251 F. 3d 334, reversed.


certiorari to the united states court of appeals for the second circuit

No. 01–651. Argued April 17, 2002—Decided June 10, 2002

Respondent Traffic Stream (BVI) Infrastructure Ltd. is a corporation organized under the laws of the British Virgin Islands (BVI), an Overseas Territory of the United Kingdom. In 1998, petitioner, then known as Chase Manhattan Bank, agreed to finance some Traffic Stream ventures, with the contract to be governed by New York law and with Traffic Stream agreeing to submit to the jurisdiction of federal courts in Manhattan. Chase subsequently sued Traffic Stream for defaulting on its obligations. The District Court for the Southern District of New York found subject-matter jurisdiction under the alienage diversity statute, 28 U. S. C. §1332(a)(2)—which gives district courts jurisdiction over civil actions where the controversy, inter alia, is “between citizens of a State and citizens or subjects of a foreign state”—and granted Chase summary judgment. In reversing, the Second Circuit found that, because Traffic Stream was a citizen of an Overseas Territory and not an independent foreign state, jurisdiction was lacking.

Held: A corporation organized under the laws of the BVI is a “citize[n] or subjec[t] of a foreign state” for the purposes of alienage diversity jurisdiction. Pp. 2–11.

(a) A corporation of a foreign state is deemed that state’s subject for jurisdiction purposes. Steamship Co. v. Tugman, 106 U. S. 118. Although Traffic Stream was organized under BVI law and the BVI is unrecognized by the United States Executive Branch as an independent foreign state, this Court has never held that the requisite status as citizen or subject must be held directly from a formally recognized state, as distinct from that state’s legal dependency; and any such distinction would be entirely beside the point of the alienage jurisdiction statute. Pp. 2–3.

(b) The BVI Constitution was established by the Crown of the United Kingdom. The United Kingdom exercises pervasive authority over the BVI, e.g., the Queen may annul any BVI statute and make laws for the BVI. The Crown’s representatives have imposed laws and international obligations on the BVI. In a practical sense, then, the statutes permitting incorporation in the BVI are enacted in the exercise of the United Kingdom’s political authority, and it seems fair to regard a BVI company as a citizen or subject of this ultimate political authority. Pp. 4–5.

(c) Whether, as the Second Circuit posits, the relationship between the United Kingdom and its territories is too attenuated for that state to be viewed as a governing authority for §1332(a)(2) purposes depends upon the statute’s objective. The state courts’ penchant before and after the Revolution to disrupt international relations and discourage foreign investment led directly to the alienage jurisdiction provided by Article III of the Constitution. The First Congress granted federal courts such jurisdiction, and the statute was amended in 1875 to track Article III’s language. The similarity of §1332(a)(2) to Article III thus bespeaks a shared purpose. The relationship between the BVI’s powers over corporations and the sources of those powers in Crown and Parliament places the United Kingdom well within the range of concern that Article III and §1332(a)(2) address. It exercises ultimate authority over the BVI’s statutory law and responsibility for the BVI’s external relations. Pp. 5–8.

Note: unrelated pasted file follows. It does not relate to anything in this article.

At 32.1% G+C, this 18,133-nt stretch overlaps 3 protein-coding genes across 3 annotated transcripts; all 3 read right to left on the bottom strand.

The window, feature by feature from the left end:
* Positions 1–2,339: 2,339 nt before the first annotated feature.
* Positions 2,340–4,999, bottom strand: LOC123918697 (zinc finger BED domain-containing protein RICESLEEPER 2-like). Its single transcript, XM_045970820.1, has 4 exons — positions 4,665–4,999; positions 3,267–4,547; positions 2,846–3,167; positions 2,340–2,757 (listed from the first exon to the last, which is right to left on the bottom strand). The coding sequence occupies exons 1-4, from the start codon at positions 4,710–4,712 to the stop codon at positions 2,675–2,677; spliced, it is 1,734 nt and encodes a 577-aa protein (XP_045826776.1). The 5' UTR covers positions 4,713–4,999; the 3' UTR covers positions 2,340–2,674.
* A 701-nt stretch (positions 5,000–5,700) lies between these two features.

(d) Two flaws defeat Traffic Stream’s alternative argument that, because the United Kingdom does not recognize BVI residents as citizens or subjects, and because corporations are legally nothing more than a collection of shareholders residing in the corporation’s jurisdiction, Traffic Stream is not a citizen or subject under the alienage diversity statute. First, its outdated notion that corporate citizenship derives from natural persons has long since been replaced by the conception of corporations as independent legal entities. Second, it fails to recognize that jurisdictional analysis under United States law is not governed by United Kingdom law. Traffic Stream’s status under United Kingdom law does not disqualify it from being a citizen or subject under the domestic statute at issue. Section 1332(a)(2) has no room for the suggestion that members of a polity, under a sovereign’s authority, do not qualify as “subjects” merely because they enjoy fewer rights than other members do. Because Traffic Stream concedes that BVI citizens are “nationals” of the United Kingdom, it is immaterial that United Kingdom law may provide different rights of abode for individuals in the territories. Pp. 9–11.

251 F. 3d 334, reversed.

Souter, J., delivered the opinion for a unanimous Court.